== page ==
If the first reaction responds to arguments about voter competence the second responds to arguments that this was a protest vote that rejected the wrong government. So the argument went among some of the commentariat on Friday, that the EU was the fall guy for all the failures of national governments over the past 20 or more years – governments who have left vast swathes of the population behind. As above there is likely some truth in the protest vote theory. However, I have little enough sympathy for the EU here. The EU has been complacent in the face of repeated warnings that it is out of touch with the public it is supposed to represent. This is not the first referendum defeat of its kind and the EU did almost nothing to try and justify its response to the Greek crisis in democratic terms. Its efforts as a whole to respond to the democratic deficit, time and again have been either overly ambitious (an EU constitution) or tokenistic (running a few consultations with the usual suspects). One thing we did learn in the last few weeks is that despite the ‘us and them’ rhetoric of the extremist populists, there clearly is an appetite among publics to know about, celebrate and praise the best of politicians and politics. For those of us who remain in, the European leadership needs to reach out to its denizens in a more than tokenistic fashion. The EU and its supporters need to learn how to market and communicate its successes and reasonably justify its work to its denizens on a regular basis. And this needs to happen fast.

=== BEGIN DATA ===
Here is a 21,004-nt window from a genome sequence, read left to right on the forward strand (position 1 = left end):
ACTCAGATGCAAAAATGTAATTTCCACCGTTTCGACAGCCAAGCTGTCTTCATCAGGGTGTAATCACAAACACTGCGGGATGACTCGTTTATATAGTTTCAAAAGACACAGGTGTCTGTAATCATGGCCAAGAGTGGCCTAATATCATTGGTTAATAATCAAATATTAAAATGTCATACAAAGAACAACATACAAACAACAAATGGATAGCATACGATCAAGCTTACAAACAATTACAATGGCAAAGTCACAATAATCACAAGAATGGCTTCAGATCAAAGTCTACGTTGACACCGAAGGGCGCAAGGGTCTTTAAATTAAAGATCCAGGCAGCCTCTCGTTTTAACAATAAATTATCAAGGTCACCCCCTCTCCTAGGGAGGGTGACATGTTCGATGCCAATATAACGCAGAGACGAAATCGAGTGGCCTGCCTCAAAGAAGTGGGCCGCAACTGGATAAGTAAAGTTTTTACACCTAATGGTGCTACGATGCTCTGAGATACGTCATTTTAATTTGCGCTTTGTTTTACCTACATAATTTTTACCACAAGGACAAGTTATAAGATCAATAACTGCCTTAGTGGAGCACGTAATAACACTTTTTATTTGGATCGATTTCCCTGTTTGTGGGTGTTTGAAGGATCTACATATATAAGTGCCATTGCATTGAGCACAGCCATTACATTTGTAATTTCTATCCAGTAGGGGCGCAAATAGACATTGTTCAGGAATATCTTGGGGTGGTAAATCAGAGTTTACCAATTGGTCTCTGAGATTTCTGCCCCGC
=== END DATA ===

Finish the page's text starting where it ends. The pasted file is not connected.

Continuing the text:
The final point responds to arguments triggered by Michael Gove’s comment that people in this country have had enough of experts. I agree with many who have pointed out that the exact people they want to hear from in a scenario of uncertainty and complexity are experts. Expertise has a major role to play in advanced specialised societies. But I also find myself having much sympathy with Mr. Gove’s sentiments. Again the post-result response, in particular on the remain side, seemed to focus blame for their own failures on the insults, personality clashes and misinformation from many quarters that came to dominate the campaigns. Misinformation thrives not because people prefer blissful ignorance but because people prefer some form of explanation that they can understand. The experts didn’t provide real explanations, only superficial threats, because they assumed people would not understand the long-winded, abstract, caveat-laden language they deal in. They are right about the latter but the reality is that they could not help people understand. Experts refused, or did not have the skills to engage seriously in the most basic intellectual endeavour – explanation.